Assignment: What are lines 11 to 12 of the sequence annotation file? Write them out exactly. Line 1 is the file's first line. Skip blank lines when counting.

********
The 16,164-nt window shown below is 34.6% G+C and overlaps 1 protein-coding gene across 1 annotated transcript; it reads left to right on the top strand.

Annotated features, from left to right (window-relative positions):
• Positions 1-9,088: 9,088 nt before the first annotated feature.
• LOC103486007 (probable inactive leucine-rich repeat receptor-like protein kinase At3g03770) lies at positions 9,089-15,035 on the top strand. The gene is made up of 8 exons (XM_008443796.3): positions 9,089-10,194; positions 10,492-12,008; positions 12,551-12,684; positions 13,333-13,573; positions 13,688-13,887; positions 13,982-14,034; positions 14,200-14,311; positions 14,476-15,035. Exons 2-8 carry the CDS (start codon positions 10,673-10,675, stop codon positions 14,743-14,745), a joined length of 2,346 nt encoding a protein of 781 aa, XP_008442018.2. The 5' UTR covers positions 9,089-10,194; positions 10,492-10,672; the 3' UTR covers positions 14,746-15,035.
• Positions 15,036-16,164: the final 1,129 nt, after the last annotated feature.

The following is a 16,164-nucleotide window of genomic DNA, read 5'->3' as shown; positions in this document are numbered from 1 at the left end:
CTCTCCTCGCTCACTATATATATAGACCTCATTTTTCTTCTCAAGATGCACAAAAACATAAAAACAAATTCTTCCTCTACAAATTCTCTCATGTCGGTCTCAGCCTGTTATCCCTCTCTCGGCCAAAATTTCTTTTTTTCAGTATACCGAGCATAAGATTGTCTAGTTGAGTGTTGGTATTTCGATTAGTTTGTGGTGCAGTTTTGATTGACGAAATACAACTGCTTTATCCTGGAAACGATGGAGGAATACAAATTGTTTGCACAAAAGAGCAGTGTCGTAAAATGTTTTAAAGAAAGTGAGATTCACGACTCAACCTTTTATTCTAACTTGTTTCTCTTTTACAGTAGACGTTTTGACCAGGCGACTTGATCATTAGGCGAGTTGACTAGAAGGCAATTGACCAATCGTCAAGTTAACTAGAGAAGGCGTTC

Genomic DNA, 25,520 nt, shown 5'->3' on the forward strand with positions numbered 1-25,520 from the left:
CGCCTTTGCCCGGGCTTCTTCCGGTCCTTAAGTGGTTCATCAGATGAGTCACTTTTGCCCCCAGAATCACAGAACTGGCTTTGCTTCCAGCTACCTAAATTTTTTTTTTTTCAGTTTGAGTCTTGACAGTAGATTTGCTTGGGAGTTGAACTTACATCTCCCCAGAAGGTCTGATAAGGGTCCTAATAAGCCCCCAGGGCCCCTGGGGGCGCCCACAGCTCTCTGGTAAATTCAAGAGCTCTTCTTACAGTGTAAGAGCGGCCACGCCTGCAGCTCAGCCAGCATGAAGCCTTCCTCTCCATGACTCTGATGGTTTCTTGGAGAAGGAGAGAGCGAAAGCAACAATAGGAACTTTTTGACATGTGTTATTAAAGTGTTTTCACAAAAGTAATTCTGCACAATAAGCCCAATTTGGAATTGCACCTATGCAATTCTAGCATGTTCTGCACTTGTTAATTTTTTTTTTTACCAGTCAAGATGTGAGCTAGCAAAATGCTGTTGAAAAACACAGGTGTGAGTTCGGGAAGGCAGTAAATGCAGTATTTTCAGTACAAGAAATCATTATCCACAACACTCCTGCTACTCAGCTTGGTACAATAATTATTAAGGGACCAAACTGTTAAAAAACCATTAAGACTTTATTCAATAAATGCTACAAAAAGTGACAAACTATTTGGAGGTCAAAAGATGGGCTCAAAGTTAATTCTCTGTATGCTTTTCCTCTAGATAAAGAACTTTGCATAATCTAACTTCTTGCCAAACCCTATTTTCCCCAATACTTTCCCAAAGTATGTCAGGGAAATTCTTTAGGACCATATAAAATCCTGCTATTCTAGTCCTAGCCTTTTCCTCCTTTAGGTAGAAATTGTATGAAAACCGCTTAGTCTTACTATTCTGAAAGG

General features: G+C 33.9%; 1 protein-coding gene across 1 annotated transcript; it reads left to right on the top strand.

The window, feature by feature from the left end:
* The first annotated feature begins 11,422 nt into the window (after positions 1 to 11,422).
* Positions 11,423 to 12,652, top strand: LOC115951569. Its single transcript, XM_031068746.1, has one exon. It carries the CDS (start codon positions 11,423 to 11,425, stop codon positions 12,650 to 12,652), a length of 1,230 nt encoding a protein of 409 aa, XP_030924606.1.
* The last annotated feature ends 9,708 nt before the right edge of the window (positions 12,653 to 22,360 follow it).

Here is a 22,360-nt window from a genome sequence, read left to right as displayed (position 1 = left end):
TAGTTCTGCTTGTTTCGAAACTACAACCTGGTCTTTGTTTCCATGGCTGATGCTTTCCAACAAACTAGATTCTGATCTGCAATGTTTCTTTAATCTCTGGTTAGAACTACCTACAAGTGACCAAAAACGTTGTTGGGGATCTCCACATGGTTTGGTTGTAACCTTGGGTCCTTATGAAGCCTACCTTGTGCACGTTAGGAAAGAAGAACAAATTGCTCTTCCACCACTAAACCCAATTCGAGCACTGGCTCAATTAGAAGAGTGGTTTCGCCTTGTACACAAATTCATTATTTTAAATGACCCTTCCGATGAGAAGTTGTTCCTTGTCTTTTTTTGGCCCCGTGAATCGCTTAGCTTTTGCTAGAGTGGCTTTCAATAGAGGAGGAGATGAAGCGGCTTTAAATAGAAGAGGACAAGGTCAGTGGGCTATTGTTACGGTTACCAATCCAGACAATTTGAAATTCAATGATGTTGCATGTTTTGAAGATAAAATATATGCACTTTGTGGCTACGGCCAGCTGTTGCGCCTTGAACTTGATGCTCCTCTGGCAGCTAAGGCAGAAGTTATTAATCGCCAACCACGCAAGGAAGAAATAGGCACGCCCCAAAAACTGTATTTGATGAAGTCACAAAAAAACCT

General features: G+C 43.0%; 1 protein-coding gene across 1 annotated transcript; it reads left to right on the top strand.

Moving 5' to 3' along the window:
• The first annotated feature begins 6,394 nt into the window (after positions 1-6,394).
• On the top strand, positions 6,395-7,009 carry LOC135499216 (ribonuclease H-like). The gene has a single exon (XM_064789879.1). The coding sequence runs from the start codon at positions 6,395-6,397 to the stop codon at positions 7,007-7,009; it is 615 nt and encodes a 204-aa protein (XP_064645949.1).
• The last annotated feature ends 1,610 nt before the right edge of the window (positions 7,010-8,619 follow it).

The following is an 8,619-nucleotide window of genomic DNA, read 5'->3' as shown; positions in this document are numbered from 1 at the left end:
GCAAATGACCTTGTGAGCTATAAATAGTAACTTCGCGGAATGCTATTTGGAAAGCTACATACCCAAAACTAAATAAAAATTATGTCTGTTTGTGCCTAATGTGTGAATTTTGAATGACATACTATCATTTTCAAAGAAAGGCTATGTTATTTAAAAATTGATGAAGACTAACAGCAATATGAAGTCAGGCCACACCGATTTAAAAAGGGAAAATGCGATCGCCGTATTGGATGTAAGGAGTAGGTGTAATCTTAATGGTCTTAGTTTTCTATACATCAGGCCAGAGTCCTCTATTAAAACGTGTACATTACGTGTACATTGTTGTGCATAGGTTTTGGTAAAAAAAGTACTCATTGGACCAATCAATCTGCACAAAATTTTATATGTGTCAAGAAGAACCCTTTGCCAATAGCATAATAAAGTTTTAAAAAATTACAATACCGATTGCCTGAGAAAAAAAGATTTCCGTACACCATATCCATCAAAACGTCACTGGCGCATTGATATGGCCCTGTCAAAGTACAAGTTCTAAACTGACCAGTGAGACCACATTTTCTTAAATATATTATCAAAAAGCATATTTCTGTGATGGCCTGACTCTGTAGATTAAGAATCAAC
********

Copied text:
The window, feature by feature from the left end:
* The first annotated feature begins 11,422 nt into the window (after positions 1 to 11,422).